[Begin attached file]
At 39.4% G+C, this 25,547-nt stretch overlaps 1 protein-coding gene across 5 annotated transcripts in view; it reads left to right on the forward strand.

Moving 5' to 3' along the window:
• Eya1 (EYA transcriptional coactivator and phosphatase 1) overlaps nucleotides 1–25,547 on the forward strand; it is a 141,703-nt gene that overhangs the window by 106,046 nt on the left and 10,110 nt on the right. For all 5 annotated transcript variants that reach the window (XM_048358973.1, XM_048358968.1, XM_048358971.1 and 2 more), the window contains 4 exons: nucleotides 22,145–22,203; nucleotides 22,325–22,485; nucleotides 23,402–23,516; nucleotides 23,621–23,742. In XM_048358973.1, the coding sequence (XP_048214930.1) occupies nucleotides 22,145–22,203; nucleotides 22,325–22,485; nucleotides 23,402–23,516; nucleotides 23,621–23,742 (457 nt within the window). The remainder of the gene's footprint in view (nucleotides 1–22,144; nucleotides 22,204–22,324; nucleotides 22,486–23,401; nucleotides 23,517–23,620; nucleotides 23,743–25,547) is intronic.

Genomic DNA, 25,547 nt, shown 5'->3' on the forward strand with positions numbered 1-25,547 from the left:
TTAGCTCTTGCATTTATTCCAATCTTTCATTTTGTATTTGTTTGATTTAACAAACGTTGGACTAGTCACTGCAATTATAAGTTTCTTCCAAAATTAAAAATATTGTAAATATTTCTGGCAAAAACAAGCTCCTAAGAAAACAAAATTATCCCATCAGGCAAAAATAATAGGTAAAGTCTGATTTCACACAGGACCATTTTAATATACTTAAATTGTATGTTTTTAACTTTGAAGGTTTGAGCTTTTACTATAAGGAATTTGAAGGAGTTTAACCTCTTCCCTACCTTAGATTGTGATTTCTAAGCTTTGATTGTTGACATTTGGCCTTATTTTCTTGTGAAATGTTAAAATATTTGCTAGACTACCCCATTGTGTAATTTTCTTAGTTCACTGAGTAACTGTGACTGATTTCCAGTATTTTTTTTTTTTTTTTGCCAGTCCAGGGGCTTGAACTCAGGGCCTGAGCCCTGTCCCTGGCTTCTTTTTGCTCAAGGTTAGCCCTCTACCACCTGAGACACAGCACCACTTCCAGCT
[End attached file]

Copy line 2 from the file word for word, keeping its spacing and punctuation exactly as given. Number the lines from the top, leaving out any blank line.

Moving 5' to 3' along the window: